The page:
Girl meets boy – girl marries boy – boy turns out to be a serial killer.
Most fairy stories end with a wedding, and the hero and heroine living happily ever after. But one of my favourite stories is Bluebeard, which is like an anti-fairytale. Why do young girls have this ambition to marry above their station, find a nobleman and be taken off to a huge castle? Somewhere in that maze of rooms you may encounter something you didn’t want to find. This is a cautionary tale against ambition; for God’s sake, marry a handsome farm boy, at least you know what you’re getting. It is perhaps also a warning against the easy solutions that people seek. How many young girls believe that they would be made if they could just find a rich man to marry. In the legend of Bluebeard, the young woman is drawn to the comfort and security that this marriage offers, and ironically this is then the very thing which leaves her fighting for her life.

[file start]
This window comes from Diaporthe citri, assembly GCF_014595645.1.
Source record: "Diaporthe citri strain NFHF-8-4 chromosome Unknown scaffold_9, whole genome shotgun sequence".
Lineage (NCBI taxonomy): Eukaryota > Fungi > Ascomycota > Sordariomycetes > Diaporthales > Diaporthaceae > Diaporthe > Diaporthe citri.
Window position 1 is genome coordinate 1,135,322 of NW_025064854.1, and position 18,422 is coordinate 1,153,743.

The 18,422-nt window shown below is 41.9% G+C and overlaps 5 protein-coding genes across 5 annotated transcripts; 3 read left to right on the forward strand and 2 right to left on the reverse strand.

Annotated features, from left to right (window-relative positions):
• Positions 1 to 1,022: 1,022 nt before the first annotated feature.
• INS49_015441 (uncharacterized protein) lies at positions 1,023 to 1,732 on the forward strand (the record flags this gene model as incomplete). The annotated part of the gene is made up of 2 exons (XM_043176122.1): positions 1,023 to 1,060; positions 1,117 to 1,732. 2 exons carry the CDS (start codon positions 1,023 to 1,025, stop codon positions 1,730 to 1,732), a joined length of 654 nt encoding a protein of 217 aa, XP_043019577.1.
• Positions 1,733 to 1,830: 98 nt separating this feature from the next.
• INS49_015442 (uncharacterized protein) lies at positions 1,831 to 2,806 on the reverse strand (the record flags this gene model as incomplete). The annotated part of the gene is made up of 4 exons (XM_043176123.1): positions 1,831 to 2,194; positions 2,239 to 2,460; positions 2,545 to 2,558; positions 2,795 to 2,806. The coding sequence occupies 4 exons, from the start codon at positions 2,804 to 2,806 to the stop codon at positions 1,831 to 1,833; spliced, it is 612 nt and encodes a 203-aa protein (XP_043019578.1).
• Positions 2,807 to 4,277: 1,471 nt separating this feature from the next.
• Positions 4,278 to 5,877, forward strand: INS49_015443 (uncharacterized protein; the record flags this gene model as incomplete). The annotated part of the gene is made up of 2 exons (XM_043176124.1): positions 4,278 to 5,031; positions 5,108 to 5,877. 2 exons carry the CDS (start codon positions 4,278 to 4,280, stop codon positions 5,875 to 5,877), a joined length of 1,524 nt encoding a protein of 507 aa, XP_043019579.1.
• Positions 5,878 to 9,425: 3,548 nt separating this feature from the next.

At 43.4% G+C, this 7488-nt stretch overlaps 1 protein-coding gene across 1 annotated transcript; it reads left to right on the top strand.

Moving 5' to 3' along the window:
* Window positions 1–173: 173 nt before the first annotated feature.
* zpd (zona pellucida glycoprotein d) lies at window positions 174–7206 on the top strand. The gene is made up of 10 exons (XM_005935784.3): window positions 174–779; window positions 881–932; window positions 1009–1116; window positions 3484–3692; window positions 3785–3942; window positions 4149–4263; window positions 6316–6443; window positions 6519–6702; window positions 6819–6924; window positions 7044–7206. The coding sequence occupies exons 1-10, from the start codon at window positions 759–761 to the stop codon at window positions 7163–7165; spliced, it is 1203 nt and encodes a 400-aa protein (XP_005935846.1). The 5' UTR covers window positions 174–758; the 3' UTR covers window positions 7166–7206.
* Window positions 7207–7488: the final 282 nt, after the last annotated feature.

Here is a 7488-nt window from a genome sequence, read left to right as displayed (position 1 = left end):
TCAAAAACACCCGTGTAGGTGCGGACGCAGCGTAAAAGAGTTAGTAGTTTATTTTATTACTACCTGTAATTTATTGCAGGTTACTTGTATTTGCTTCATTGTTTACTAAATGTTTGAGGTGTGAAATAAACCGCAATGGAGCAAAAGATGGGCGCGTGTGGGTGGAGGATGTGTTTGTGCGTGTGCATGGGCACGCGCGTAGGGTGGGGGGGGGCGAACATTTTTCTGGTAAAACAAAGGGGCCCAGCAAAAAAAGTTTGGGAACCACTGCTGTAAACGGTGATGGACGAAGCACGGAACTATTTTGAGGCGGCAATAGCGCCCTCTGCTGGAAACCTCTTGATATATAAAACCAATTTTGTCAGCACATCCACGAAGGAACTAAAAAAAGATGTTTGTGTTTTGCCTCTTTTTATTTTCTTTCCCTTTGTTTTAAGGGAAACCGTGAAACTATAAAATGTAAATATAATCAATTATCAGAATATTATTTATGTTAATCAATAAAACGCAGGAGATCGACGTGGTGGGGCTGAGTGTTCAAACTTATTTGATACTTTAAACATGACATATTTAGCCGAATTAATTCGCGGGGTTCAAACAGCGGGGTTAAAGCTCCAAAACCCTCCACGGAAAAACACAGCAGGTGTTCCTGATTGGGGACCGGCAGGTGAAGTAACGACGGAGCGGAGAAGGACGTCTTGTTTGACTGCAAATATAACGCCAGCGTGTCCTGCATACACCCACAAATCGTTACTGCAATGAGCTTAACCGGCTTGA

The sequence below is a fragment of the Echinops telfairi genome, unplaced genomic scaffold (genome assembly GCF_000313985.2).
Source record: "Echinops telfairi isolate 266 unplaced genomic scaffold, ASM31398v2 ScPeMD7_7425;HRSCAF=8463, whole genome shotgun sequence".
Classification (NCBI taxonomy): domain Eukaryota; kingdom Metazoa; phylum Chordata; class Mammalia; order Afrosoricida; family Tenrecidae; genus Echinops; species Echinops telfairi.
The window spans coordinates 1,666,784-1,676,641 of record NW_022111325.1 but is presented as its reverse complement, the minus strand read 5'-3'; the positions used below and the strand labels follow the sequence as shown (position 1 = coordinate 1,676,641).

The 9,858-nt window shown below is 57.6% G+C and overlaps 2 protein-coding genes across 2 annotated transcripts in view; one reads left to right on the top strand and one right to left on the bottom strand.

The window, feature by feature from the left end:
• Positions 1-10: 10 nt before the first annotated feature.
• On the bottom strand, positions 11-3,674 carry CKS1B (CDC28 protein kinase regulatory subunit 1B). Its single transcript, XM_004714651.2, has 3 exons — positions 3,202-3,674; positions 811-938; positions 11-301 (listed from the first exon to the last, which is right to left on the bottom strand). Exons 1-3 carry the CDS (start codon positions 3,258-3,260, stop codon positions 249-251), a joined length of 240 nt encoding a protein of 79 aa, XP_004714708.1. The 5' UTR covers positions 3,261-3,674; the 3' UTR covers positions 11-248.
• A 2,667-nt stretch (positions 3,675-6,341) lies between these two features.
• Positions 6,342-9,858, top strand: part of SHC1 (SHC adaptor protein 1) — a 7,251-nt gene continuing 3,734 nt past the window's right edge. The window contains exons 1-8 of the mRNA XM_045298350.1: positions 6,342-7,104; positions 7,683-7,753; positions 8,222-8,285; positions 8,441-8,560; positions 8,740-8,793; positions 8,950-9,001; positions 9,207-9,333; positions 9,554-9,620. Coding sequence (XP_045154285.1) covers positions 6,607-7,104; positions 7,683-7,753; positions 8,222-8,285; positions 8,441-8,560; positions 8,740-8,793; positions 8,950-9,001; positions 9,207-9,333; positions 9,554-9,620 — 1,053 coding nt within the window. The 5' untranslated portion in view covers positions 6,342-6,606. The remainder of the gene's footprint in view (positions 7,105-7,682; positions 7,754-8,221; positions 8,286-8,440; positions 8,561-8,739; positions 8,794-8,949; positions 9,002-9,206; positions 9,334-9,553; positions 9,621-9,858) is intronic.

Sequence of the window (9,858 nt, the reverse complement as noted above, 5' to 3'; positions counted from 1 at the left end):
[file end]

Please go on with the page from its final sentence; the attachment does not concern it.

Elizabeth Gaskell’s telling of the story in ‘The Grey Woman’ is particularly powerful, as the heroine is on the run for years after the event, and is not truly safe until her husband dies. A variation on this tale is the story of Jane Eyre, where the bridegroom is hiding a deranged first wife, and both women are confined to a different part of the house. Daphne Du Maurier’s ‘Rebecca’ is also a version of this tale, as is Sheridan Le Fanu’s ‘A Chapter in the History of a Tyrone Family’ (possibly the inspiration for Charlotte Brontë writing Jane Eyre). This slight variation on the tale, where the bride is haunted by the spectre of the first wife is pertinent because it plays on the fear that any girl has when falling in love; am I powerful enough to exorcise the ghosts of lovers past?
I suppose both versions of the tale are about the façade we present to the world, what lies beneath it, and the risks we take in getting close to someone.